Tell Me Why

A reIMG_20190319_101149.jpgcent news item about a telephone helpline for children caught my attention. This was not the usual helpline for children in trouble or distress. Called First Question, this is an open line that children can call with questions related to science and nature, and their questions would be answered by real scientists. A novelty indeed in an age where increasingly Google is the ultimate guru that provides all answers.

This reminded me of the TELL ME WHY series. For myself and my children, these were among our favourite go-to books. These comfortingly solid volumes were not glossy nor profusely illustrated, but they were jammed with questions What, Why, How, Where, and answers to these.  From the bizarre ones like ‘Are armadillos edible?’ to the logical query ‘Where does water go when it dries up?’ to the dreamy ‘How did fairy tales originate,’ to the puzzled ‘Why don’t women have beards?’ every volume had over 300 questions, and short answers that were well researched and reliable.  While flipping through the pages in looking for an answer one would come across a dozen other questions that made one stop and read and wonder! A learning experience that was not compartmentalized into subjects and periods, and test papers; just an adventure in exploring and discovering.

Alas in the digital age, while the whole world’s information is at our fingertips, our children, and even we, seem to have lost the charm of wandering in search of answers, and chance discoveries. The TELL ME WHY series also seems to have gotten lost with the advent of media that are rapidly replacing physical books. However the innate curiosity of a child can never be quashed.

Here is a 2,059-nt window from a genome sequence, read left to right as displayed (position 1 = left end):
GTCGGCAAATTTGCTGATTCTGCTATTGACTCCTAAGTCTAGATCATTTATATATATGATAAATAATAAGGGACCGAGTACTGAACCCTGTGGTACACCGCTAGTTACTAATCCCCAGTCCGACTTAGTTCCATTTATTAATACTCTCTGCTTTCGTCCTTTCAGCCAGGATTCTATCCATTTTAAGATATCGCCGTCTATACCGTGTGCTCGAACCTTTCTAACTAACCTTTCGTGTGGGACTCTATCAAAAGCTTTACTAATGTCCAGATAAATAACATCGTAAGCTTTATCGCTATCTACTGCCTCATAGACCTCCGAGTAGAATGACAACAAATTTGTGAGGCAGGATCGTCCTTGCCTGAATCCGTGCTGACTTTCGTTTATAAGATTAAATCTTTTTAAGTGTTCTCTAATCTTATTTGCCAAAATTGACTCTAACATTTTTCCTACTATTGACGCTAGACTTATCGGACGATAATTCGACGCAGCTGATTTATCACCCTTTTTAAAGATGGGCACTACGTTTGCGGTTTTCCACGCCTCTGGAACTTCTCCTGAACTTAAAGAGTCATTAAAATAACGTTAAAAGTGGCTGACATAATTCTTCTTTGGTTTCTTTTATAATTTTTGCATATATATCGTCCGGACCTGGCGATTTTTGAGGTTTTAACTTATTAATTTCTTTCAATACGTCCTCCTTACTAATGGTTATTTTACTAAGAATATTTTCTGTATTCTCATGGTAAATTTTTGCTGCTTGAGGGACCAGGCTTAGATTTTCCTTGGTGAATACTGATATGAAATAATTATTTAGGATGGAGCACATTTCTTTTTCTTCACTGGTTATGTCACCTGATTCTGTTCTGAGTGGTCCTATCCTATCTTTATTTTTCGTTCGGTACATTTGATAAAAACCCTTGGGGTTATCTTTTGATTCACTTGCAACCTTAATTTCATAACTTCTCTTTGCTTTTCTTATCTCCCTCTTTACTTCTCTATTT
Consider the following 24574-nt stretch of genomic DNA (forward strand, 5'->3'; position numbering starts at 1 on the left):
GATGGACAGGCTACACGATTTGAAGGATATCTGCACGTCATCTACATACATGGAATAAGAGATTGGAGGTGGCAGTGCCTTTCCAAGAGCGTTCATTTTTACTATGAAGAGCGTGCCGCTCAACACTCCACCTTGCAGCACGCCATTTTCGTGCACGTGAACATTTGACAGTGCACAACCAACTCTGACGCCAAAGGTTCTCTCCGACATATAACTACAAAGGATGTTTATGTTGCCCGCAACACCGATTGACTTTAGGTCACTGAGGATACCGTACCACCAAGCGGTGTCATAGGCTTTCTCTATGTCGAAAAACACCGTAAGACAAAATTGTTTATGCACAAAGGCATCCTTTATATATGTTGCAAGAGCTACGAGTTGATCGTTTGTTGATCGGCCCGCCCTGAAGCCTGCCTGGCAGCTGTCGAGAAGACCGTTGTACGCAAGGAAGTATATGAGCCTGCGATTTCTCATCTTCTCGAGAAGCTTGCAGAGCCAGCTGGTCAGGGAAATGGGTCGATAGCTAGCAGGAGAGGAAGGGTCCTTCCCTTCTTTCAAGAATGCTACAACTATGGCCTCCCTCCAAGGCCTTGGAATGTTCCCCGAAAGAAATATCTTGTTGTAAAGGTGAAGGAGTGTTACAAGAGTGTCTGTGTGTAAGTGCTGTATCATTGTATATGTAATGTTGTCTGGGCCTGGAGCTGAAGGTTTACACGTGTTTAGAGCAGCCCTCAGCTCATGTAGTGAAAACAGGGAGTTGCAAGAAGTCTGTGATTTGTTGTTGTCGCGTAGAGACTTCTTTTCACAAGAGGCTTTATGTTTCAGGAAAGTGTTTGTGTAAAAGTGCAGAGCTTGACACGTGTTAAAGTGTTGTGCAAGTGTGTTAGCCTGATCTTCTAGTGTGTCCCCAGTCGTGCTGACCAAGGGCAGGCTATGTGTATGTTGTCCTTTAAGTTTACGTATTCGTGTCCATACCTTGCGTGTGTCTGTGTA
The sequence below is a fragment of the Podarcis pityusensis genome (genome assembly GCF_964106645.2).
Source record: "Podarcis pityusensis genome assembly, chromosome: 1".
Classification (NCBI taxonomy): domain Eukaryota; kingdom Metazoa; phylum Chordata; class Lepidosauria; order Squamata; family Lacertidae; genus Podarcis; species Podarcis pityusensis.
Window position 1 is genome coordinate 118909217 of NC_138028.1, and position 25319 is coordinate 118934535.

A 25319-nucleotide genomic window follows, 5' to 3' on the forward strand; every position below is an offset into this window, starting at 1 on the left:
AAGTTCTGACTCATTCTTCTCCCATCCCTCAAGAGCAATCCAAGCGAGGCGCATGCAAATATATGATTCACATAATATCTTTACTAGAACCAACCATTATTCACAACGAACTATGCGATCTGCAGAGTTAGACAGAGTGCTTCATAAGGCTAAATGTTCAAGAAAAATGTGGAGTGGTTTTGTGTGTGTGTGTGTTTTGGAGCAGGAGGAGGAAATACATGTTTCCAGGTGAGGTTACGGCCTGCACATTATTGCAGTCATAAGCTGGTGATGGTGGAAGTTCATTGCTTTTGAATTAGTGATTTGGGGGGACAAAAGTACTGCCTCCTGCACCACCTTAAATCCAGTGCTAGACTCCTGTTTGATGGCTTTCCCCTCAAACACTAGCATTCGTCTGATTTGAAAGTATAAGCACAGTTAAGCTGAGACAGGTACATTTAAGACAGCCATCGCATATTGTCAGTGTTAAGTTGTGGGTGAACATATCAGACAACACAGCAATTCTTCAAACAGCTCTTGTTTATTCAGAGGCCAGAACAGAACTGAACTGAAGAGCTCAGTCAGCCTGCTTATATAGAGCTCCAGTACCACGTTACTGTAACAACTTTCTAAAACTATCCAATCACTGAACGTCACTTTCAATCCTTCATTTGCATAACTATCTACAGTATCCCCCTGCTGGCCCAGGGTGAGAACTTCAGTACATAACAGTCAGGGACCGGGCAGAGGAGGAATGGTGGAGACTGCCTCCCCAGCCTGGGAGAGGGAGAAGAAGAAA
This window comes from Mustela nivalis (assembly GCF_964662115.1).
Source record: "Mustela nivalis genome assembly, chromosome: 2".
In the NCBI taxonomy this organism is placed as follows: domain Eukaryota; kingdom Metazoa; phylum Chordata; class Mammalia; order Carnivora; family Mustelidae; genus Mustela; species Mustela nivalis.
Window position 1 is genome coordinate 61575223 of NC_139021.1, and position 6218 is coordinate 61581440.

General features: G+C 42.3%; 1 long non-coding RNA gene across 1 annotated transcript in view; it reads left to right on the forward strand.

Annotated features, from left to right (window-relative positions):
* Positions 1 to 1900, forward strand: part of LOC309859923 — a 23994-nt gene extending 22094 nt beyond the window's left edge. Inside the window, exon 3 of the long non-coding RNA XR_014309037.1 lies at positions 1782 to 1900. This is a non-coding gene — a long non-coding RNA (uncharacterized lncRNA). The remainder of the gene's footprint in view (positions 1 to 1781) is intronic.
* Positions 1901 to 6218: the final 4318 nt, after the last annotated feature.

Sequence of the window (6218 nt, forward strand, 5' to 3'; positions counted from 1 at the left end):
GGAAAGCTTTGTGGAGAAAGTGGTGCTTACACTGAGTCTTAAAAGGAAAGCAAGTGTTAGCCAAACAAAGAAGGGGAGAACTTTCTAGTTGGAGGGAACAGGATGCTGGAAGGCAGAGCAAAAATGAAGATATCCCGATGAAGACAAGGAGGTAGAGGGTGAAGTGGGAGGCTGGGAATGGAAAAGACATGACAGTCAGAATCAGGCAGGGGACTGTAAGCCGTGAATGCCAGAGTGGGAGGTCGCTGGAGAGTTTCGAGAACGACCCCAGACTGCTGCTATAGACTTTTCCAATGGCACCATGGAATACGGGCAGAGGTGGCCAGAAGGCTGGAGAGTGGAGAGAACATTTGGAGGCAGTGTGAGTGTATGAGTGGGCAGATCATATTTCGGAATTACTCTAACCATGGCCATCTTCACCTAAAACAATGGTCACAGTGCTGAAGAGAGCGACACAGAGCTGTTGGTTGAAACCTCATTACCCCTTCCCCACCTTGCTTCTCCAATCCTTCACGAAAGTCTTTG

First Question, an initiative of the Kerala Forest Research Institute, seeks to bring back the humans in an age of AI. Launched as a response to the concern that our educational system that does not encourage children to ask questions, the Helpline, considered to be the first of its kind for children in India, is being managed by 20 research scholars from the Institute with help from around 50 subject matter experts and scientists across the state.

Students can call the helpline number 0487-2690222 from Monday to Friday between 9.30 am and 5.30 pm and ask their science-related questions in either English or Malayalam. Students from outside the state can also ask their questions in Hindi.

What a wonderful initiative, and what joy for a child to be able to talk to an adult who takes them, and their questions, seriously.

–Mamata

 

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